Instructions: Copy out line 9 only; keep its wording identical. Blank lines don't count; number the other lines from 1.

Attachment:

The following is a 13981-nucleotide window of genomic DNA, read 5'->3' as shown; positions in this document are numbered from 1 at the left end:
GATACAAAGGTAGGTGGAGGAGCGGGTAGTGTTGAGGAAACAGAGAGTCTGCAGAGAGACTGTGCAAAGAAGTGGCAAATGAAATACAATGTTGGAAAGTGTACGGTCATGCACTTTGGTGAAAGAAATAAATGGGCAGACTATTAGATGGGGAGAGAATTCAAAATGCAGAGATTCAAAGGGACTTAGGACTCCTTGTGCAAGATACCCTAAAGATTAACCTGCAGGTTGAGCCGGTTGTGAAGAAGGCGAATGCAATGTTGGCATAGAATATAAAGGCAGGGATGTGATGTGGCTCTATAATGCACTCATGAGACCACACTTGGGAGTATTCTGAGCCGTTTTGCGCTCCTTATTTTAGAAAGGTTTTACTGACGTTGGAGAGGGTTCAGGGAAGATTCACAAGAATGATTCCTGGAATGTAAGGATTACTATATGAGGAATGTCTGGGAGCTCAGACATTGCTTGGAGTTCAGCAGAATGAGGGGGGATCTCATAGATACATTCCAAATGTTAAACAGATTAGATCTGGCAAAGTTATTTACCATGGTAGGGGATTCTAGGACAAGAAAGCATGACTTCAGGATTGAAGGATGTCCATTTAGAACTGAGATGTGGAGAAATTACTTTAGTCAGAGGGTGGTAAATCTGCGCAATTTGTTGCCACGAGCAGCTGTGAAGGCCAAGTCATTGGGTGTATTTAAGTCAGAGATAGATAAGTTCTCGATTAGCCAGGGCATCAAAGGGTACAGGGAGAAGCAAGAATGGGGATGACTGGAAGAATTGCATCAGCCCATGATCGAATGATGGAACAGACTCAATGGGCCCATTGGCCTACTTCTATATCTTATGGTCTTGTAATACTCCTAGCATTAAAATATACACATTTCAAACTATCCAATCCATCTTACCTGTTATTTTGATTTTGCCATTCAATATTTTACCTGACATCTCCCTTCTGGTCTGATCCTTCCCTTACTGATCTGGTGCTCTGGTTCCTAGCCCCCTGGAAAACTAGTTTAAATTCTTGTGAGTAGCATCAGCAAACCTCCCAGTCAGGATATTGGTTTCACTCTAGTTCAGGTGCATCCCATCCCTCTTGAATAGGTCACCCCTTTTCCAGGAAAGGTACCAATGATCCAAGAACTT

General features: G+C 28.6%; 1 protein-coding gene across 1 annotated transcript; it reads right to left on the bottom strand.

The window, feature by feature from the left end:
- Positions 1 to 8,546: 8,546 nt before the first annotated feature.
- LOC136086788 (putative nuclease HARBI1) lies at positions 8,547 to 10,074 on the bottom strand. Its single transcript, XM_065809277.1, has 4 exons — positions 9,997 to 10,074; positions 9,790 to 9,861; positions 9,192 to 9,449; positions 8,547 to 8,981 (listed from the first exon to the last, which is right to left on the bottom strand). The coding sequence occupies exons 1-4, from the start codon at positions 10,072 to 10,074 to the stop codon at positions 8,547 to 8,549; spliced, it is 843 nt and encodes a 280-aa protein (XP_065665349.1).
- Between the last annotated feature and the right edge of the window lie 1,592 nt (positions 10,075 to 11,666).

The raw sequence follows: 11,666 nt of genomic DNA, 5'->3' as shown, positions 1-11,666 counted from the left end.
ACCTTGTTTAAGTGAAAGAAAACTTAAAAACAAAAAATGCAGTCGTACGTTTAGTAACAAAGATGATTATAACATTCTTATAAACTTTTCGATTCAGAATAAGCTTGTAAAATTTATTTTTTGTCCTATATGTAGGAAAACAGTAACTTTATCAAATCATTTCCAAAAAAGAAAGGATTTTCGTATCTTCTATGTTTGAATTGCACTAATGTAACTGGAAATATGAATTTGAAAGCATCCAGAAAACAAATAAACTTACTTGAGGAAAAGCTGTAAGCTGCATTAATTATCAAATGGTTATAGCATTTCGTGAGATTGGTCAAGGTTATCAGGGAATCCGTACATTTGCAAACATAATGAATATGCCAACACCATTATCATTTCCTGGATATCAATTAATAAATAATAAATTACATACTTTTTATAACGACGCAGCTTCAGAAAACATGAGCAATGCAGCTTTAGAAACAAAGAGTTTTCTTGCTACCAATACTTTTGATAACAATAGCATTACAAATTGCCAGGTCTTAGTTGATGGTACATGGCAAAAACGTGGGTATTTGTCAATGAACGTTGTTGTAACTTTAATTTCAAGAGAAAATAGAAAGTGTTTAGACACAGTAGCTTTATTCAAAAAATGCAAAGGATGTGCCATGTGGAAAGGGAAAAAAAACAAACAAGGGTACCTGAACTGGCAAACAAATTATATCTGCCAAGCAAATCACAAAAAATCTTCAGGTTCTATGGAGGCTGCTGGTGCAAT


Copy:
ACCTTGTTTAAGTGAAAGAAAACTTAAAAACAAAAAATGCAGTCGTACGTTTAGTAACAAAGATGATTATAACATTCTTATAAACTTTTCGATTCAGAATAAGCTTGTAAAATTTATTTTTTGTCCTATATGTAGGAAAACAGTAACTTTATCAAATCATTTCCAAAAAAGAAAGGATTTTCGTATCTTCTATGTTTGAATTGCACTAATGTAACTGGAAATATGAATTTGAAAGCATCCAGAAAACAAATAAACTTACTTGAGGAAAAGCTGTAAGCTGCATTAATTATCAAATGGTTATAGCATTTCGTGAGATTGGTCAAGGTTATCAGGGAATCCGTACATTTGCAAACATAATGAATATGCCAACACCATTATCATTTCCTGGATATCAATTAATAAATAATAAATTACATACTTTTTATAACGACGCAGCTTCAGAAAACATGAGCAATGCAGCTTTAGAAACAAAGAGTTTTCTTGCTACCAATACTTTTGATAACAATAGCATTACAAATTGCCAGGTCTTAGTTGATGGTACATGGCAAAAACGTGGGTATTTGTCAATGAACGTTGTTGTAACTTTAATTTCAAGAGAAAATAGAAAGTGTTTAGACACAGTAGCTTTATTCAAAAAATGCAAAGGATGTGCCATGTGGAAAGGGAAAAAAAACAAACAAGGGTACCTGAACTGGCAAACAAATTATATCTGCCAAGCAAATCACAAAAAATCTTCAGGTTCTATGGAGGCTGCTGGTGCAAT